This spring, The Atlantic magazine ran a provocative cover story titled “If Liberals Won’t Enforce Borders, Fascists Will.”

As much as any other place in the nation, we are now putting that extreme thesis to the test — without much, if any, public debate.

The gist of the article, written by David Frum, a former George W. Bush speechwriter, is that President Trump is a racist demagogue on immigration. But that in reaction to him, Democrats and liberals are being radicalized into taking extreme, untenable stances.

“The effect of the Trump presidency has been, upon many liberal-minded people, to drive them to a point where any enforcement of immigration laws, beyond removing convicted felons, is emotionally, psychologically unacceptable,” Frum told NPR.

I bring up that quote because here in King County, we are now officially against even the deportation of convicted felons.

The decision by King County last month to bar Immigration and Customs Enforcement (ICE) from using Boeing Field for deportation flights is effectively a statement against any and all deportation, of anyone, no matter the reason. It means, without saying so explicitly, that King County now supports open borders.


But do we? The county has taken a big leap beyond the original sanctuary-city concept, without much debate.

The premise of sanctuary laws, which I strongly support, is that local governments shouldn’t get involved in immigration enforcement because we don’t want people in the country illegally to be forced into the shadows.

We want them to call the police when they see a crime, or to enroll their kids in school without fear of being turned in. They are here and are human beings, and their immigration status is between them and the federal government.

At least that’s what I thought it meant. Now King County has turned this supportive, hands-off approach into active interference.

King County Executive Dow Constantine signed an order at the end of April that Boeing Field, which the county owns, will no longer support any “enterprises engaged in the business of deporting immigration detainees.”

For years, the feds have chartered deportation flights out of there, usually to the southern border. Known as ICE Air, each flight can carry a hundred or more detainees who have been ordered deported after being held in the Northwest Detention Center in Tacoma.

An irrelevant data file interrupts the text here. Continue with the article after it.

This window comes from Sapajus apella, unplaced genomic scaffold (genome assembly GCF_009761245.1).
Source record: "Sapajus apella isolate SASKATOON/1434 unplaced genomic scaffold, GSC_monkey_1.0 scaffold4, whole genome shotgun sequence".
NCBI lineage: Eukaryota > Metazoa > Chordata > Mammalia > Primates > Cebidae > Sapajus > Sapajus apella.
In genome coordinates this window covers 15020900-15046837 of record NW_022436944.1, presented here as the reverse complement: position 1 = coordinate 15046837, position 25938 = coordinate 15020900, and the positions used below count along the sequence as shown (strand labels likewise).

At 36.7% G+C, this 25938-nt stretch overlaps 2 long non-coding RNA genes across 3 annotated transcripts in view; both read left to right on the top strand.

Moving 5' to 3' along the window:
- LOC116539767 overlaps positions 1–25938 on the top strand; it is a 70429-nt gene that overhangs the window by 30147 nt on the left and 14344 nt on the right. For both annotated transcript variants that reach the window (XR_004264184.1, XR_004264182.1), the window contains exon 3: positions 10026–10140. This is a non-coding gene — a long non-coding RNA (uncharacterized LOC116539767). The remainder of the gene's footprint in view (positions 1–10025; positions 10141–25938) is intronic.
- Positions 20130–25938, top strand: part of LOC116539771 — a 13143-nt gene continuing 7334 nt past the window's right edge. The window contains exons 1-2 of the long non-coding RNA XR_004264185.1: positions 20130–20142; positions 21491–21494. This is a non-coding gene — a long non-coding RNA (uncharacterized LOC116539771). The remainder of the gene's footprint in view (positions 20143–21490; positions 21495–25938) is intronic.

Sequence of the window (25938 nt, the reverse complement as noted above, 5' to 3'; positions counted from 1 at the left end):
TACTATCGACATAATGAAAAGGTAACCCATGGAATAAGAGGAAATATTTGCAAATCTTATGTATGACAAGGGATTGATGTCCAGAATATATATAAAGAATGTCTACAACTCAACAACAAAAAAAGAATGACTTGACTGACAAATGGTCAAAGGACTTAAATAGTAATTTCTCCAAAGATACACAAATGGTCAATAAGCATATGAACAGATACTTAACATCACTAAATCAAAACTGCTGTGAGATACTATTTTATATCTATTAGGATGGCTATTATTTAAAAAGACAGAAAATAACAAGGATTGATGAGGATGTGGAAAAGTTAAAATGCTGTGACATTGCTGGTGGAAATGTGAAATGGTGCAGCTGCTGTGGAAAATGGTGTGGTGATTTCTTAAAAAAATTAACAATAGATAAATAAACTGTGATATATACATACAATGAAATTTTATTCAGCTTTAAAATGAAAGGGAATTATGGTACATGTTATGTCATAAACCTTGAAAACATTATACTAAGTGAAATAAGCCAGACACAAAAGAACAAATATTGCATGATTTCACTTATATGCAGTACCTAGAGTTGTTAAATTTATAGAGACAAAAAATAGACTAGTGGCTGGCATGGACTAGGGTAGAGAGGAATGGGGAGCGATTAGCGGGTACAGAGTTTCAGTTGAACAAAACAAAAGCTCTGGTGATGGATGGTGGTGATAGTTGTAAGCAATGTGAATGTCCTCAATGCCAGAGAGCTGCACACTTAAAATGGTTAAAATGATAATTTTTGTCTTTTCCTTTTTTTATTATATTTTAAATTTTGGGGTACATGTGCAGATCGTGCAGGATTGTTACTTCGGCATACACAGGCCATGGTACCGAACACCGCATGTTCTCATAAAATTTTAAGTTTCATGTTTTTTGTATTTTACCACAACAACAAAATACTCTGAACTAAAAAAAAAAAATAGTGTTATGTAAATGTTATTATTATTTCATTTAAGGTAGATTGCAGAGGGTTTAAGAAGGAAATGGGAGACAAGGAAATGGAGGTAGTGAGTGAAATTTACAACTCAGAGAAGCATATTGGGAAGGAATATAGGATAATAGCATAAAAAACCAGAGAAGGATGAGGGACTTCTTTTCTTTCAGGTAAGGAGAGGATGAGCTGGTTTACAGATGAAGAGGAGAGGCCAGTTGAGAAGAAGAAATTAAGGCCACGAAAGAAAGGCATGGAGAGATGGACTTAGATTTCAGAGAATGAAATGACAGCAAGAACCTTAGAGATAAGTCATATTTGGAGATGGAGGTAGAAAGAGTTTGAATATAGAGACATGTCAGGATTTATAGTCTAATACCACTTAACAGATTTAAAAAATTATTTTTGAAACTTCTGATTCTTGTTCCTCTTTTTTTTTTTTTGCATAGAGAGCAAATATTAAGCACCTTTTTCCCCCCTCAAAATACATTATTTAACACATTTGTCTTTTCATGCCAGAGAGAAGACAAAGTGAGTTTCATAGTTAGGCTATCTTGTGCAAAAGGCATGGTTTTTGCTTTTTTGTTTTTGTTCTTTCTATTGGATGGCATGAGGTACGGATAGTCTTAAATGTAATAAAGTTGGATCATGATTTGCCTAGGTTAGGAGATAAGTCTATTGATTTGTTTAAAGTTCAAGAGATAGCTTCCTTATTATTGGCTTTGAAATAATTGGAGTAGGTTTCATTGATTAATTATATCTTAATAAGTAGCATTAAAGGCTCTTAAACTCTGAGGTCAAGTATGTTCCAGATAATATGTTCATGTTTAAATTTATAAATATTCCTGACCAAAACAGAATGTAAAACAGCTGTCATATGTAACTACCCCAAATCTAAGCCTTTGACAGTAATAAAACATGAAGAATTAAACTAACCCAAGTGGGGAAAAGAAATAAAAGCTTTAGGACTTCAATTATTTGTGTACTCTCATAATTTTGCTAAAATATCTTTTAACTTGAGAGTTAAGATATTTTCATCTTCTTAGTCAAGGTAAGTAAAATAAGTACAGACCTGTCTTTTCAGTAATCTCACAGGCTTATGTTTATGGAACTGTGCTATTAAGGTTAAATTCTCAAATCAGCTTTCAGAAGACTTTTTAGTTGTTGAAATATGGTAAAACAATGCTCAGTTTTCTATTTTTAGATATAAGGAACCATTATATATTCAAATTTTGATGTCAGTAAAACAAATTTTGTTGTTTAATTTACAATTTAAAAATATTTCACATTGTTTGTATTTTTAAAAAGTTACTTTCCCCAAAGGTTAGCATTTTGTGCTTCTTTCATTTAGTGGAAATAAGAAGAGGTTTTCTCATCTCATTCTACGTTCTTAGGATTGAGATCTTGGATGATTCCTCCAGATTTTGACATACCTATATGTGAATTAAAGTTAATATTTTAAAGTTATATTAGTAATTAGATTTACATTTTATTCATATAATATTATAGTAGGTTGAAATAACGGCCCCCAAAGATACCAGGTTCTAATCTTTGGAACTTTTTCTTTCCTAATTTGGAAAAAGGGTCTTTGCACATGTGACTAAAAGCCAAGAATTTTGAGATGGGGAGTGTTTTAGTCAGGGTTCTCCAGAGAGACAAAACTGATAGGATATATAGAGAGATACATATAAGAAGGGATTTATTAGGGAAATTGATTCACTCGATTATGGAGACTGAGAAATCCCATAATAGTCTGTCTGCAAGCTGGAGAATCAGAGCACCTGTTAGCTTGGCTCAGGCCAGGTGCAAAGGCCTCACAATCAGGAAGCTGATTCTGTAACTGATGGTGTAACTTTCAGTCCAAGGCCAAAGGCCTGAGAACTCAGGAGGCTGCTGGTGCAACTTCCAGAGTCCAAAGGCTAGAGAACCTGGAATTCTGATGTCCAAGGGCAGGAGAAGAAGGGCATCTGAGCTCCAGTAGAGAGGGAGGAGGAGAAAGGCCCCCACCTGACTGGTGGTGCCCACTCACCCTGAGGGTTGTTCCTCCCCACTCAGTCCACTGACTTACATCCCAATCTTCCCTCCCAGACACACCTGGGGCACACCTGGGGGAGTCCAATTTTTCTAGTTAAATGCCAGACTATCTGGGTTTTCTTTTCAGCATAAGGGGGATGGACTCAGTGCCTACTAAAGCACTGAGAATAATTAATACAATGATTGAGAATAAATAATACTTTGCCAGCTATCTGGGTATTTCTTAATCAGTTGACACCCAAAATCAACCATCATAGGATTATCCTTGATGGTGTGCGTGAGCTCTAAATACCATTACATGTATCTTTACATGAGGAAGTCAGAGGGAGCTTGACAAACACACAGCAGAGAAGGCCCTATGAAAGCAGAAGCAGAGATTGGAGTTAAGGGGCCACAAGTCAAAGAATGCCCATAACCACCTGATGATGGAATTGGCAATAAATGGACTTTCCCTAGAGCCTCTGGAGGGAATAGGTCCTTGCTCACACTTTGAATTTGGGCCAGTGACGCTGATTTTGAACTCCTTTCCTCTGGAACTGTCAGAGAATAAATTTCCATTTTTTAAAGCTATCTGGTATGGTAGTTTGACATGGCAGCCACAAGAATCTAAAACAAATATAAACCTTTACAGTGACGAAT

These flights are no secret — they have been well-chronicled in many media stories. The government also has a Web page devoted to “ICE Air Operations,” which notes that Seattle is one of its hubs.

But the executive order insists the county somehow was in the dark about it.

“In 2018, King County became aware that aircraft operated by charter operators were providing services to (ICE) at the airport and were using (it) as a location for transportation of immigration detainees,” Constantine’s order says.

I guess they didn’t read the five-part series by The News Tribune of Tacoma that featured this back in 2012. “Government-chartered flights filled with deportees leave twice a week from Boeing Field for Mexico,” it said — and included photos of deportees unloading from buses to get on the planes.

Of course at that time, Barack Obama was president. The U.S. was deporting more than 400,000 immigrants a year — 56% more than the 256,000 removed last year. More than 6,600 were deported out of Boeing Field back in 2011, 88% more than last year.

Only now the county notices? And decides to lie down in front of the planes.

That’s one selective case of Trump resistance syndrome.

It’s true there are countless problems with the immigrant detention system that need fixing, and people are right to call them out. But here’s the thing — even the most liberal sanctuary policies make exceptions where criminality is involved.

For instance, local police won’t detain someone for immigration reasons, but they will if there’s a criminal warrant. King County officials made a big deal about this distinction when they passed our various sanctuary ordinances.

“Of equal importance, (this ordinance) maintains public safety by honoring criminal warrants,” said Councilmember Larry Gossett in 2014, when the council passed a sanctuary measure barring immigration-only holds in the King County Jail.

So back to the airport: Last year, of all immigrants deported nationwide, 57% had either a felony or misdemeanor criminal conviction, according to ICE. Most were for nonviolent offenses such as drunken driving or drugs. But about 10% were for violent crimes ranging from assault to homicide.

Yet it’s now King County policy to try to block the deportations of even those 10%, too, at least from our airport. Why? It makes no practical sense (the feds shifted the flights to Yakima anyway and now are threatening legal action against King County). But politically, it’s so extreme it seems bound to backfire. It’s a new definition of sanctuary which really is more like anything goes.

The answer to demagoguery on immigration isn’t to demagogue him right back.